The Basics on Landscape Design, Tree and Shrub Selection for Southern California Landscapes
I am most definitely a native SoCal. Born in the San Fernando Valley in Los Angeles, educated at UC Santa Barbara and California Polytechnic University, living in San Diego for many decades, I have lived in Southern California my entire life.
Yes, we complain when we have hot spells, (last summer was ridiculous), Santa Ana winds, and the fog, but overall, we have the best climate in the world for growing plants. Whether for ornamental landscapes or vegetable gardening, we a blessed with a climate and environmental conditions that allow us to grow an incredible variety of trees, shrubs, ground covers, turf, vegetables and fruits pretty much 365 days a year.
Walk or drive throughout our neighborhoods and check out the incredible plant diversity. We are very accustomed to the trees and plants that surround us. However, if you are from the midwest, east coast or other parts of the country or the world, you are most likely amazed at the variety of plant material. Botanical gardens and arboretums from Santa Barbara to San Diego boast incredible displays of plants from around the world that flourish in our mild Mediterranean climate.
We have neighbors recently moved to San Diego from Kansas City. They purchased a home and want to landscape but are completely baffled about what to plant. Obviously, the trees and shrubs they were accustomed to in Kansas City were very different from what is available for landscaping in San Diego. I offered some suggestions to help simplify the plant selection process.
There are many approaches one can take to designing and installing an ornamental landscape for their home or place of business. Using a landscape architect to design a planting and irrigation plan is an excellent choice, however it can be costly. Landscape contractors can provide design services as part of a design build contract, however you might feel uncomfortable about possible conflict of interest, and whether the contractor is truly knowledgeable about plant material and design. Then, there are the millions of property owners trying to do it themselves. This article is for you!
Where to Start?
Don’t get caught up with or distracted by endless design themes and details. If you have a certain theme in mind, fine, then you most likely already know the kinds of plant material you want to use. I prefer to design and select plant based on the site environmental conditions matched to the cultural requirements of each plant to be used in the landscape. What does that mean?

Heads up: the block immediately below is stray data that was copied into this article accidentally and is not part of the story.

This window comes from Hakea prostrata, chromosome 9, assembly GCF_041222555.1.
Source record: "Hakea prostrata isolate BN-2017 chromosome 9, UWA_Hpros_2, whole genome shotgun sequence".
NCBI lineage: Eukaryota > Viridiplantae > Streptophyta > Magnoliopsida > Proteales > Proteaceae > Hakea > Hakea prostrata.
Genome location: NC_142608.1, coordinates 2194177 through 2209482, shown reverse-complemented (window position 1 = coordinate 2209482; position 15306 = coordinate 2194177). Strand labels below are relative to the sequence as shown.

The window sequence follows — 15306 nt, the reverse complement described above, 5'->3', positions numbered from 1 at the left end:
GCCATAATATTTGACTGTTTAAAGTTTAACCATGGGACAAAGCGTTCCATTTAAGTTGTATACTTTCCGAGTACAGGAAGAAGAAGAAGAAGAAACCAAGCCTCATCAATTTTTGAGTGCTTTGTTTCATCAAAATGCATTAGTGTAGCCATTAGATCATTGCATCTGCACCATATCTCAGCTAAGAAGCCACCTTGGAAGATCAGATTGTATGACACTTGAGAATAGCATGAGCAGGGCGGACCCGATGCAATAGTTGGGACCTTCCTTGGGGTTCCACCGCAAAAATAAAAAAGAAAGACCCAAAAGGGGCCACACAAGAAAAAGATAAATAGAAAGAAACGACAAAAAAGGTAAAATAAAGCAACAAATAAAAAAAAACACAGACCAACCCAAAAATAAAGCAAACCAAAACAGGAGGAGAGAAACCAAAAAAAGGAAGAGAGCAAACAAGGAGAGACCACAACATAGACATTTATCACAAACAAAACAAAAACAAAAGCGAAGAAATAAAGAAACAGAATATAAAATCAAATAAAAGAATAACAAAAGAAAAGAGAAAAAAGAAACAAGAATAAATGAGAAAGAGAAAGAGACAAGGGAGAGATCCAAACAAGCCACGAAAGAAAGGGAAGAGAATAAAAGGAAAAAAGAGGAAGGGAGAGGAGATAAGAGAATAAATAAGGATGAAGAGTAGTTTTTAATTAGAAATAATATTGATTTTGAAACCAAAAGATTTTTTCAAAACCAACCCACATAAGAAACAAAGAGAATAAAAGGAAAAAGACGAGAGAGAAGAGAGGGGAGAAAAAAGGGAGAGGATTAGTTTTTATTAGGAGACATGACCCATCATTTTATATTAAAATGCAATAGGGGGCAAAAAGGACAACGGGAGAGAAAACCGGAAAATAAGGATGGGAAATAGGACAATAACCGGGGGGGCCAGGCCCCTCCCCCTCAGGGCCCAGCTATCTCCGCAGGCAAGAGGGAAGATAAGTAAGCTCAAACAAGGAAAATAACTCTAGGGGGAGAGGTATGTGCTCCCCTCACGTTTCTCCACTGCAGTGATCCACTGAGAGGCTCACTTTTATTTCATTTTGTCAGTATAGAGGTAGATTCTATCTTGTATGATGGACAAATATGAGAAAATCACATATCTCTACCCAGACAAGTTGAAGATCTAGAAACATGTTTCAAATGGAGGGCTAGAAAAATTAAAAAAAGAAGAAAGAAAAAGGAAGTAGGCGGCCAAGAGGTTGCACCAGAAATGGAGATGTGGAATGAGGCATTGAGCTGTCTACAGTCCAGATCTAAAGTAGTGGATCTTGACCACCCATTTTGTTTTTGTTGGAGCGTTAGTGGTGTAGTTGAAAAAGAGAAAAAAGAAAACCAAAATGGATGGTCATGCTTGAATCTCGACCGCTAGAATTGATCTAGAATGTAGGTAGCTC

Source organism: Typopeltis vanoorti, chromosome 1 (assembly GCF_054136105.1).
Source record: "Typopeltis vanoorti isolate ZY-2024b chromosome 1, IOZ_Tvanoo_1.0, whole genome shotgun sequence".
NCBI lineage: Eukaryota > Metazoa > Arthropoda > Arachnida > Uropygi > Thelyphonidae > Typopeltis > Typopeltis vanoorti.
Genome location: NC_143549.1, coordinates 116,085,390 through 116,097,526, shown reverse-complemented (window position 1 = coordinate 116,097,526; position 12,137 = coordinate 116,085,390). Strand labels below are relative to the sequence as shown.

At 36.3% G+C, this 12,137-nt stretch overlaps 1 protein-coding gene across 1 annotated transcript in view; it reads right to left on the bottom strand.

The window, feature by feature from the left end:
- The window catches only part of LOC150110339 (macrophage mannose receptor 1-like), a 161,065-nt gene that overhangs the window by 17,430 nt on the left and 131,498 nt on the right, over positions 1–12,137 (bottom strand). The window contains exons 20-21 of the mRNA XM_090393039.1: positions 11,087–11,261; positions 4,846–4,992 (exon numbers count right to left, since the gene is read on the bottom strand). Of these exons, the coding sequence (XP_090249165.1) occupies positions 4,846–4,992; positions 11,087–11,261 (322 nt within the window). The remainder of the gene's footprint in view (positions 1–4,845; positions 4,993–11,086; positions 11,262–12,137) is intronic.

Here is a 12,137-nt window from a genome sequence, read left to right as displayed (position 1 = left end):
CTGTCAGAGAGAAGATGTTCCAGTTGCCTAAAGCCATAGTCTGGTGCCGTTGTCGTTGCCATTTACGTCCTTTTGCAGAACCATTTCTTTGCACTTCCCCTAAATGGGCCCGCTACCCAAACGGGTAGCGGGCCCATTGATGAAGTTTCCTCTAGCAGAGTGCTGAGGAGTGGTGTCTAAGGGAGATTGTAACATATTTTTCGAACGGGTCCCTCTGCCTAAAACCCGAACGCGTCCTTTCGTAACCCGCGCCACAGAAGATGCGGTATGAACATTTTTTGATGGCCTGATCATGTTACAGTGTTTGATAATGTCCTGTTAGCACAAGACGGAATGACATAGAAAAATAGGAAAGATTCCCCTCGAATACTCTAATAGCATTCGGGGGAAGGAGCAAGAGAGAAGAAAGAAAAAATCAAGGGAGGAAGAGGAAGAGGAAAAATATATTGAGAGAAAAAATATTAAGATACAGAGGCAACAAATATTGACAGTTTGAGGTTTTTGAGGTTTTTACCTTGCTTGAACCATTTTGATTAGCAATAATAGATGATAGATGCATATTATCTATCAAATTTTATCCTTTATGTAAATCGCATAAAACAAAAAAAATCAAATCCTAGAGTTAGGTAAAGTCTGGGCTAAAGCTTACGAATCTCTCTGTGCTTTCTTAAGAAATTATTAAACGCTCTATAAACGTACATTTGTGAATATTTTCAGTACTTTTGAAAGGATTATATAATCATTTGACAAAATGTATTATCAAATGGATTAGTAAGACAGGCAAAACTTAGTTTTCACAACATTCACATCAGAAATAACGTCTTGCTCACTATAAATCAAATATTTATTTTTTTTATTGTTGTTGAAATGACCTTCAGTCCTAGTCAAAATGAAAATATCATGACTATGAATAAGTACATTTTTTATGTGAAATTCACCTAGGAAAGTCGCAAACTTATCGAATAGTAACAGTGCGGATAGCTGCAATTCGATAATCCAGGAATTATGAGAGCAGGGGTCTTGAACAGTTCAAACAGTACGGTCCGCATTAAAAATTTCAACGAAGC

What are Environmental Site Conditions?
The first step in selecting plant material is determining your specific site conditions. There are many factors that affect plant growth and they are reflected in your site. Analyze your location and be able to answer the following questions:
- Does the site face the north (full shade), east (part shade part sun), west (part sun – full sun), or south, (full sun). Determining the site sun exposure is one of the most important environmental conditions.
- What are the temperature extremes. Does the site receive cold weather extremes such as frequent frosts, freezes, snow or hail? Does the site receive intense heat? Determine the temperature extremes as well as the average seasonal temperature for your location.
- Is the site near the coast where it will receive constant salt air and sea breezes?
- Is the site windy, contain microclimates, protected by a structure?
- Is the soil a heavy, poorly drained clay or lighter, well drained loam, or sand?
- Is the soil structure friable and fertile or dry and compacted?
- Does the site drain well or is water trapped onsite or on top of a perched water table or spring?
- Are there rodent or pest or disease problems?
- Are there physical site constraints such as overhead or underground utilities, concrete or masonry improvement?
These are just a sampling of typical environmental site conditions that affect plant growth. The more you know about the site to be landscaped, the better informed you will be in order to make appropriate plant selections.
In the next installment, I’ll discuss plant cultural requirements and the importance of selecting plant material with cultural requirements that match the site environmental conditions, a key to successful landscape project!